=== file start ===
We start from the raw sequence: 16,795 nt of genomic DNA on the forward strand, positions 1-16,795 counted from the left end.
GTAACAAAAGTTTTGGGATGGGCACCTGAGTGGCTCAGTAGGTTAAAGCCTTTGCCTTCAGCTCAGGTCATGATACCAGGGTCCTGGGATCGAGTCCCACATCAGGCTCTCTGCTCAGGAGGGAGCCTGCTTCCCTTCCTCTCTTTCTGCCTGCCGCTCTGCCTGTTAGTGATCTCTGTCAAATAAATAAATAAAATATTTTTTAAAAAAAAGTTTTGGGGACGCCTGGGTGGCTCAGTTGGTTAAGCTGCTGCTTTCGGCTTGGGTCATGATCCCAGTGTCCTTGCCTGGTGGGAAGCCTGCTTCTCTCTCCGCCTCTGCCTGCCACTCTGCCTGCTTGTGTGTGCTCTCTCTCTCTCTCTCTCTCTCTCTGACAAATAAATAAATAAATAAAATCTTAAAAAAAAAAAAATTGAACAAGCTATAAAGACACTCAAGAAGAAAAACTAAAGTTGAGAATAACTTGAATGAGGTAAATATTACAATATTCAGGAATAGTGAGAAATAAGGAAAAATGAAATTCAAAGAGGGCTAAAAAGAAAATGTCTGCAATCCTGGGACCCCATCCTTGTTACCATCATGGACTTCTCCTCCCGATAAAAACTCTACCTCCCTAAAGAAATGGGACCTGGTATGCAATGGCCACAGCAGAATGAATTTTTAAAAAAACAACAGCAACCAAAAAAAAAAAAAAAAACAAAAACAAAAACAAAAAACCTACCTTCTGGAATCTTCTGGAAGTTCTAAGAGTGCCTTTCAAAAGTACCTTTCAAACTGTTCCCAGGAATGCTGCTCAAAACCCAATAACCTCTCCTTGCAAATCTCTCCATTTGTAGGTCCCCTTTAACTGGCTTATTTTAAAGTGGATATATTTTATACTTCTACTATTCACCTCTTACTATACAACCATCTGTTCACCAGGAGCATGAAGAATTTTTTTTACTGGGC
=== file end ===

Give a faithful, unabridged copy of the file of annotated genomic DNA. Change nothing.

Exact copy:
We start from the raw sequence: 16,795 nt of genomic DNA on the forward strand, positions 1-16,795 counted from the left end.
GTAACAAAAGTTTTGGGATGGGCACCTGAGTGGCTCAGTAGGTTAAAGCCTTTGCCTTCAGCTCAGGTCATGATACCAGGGTCCTGGGATCGAGTCCCACATCAGGCTCTCTGCTCAGGAGGGAGCCTGCTTCCCTTCCTCTCTTTCTGCCTGCCGCTCTGCCTGTTAGTGATCTCTGTCAAATAAATAAATAAAATATTTTTTAAAAAAAAGTTTTGGGGACGCCTGGGTGGCTCAGTTGGTTAAGCTGCTGCTTTCGGCTTGGGTCATGATCCCAGTGTCCTTGCCTGGTGGGAAGCCTGCTTCTCTCTCCGCCTCTGCCTGCCACTCTGCCTGCTTGTGTGTGCTCTCTCTCTCTCTCTCTCTCTCTCTGACAAATAAATAAATAAATAAAATCTTAAAAAAAAAAAAATTGAACAAGCTATAAAGACACTCAAGAAGAAAAACTAAAGTTGAGAATAACTTGAATGAGGTAAATATTACAATATTCAGGAATAGTGAGAAATAAGGAAAAATGAAATTCAAAGAGGGCTAAAAAGAAAATGTCTGCAATCCTGGGACCCCATCCTTGTTACCATCATGGACTTCTCCTCCCGATAAAAACTCTACCTCCCTAAAGAAATGGGACCTGGTATGCAATGGCCACAGCAGAATGAATTTTTAAAAAAACAACAGCAACCAAAAAAAAAAAAAAAAACAAAAACAAAAACAAAAAACCTACCTTCTGGAATCTTCTGGAAGTTCTAAGAGTGCCTTTCAAAAGTACCTTTCAAACTGTTCCCAGGAATGCTGCTCAAAACCCAATAACCTCTCCTTGCAAATCTCTCCATTTGTAGGTCCCCTTTAACTGGCTTATTTTAAAGTGGATATATTTTATACTTCTACTATTCACCTCTTACTATACAACCATCTGTTCACCAGGAGCATGAAGAATTTTTTTTACTGGGC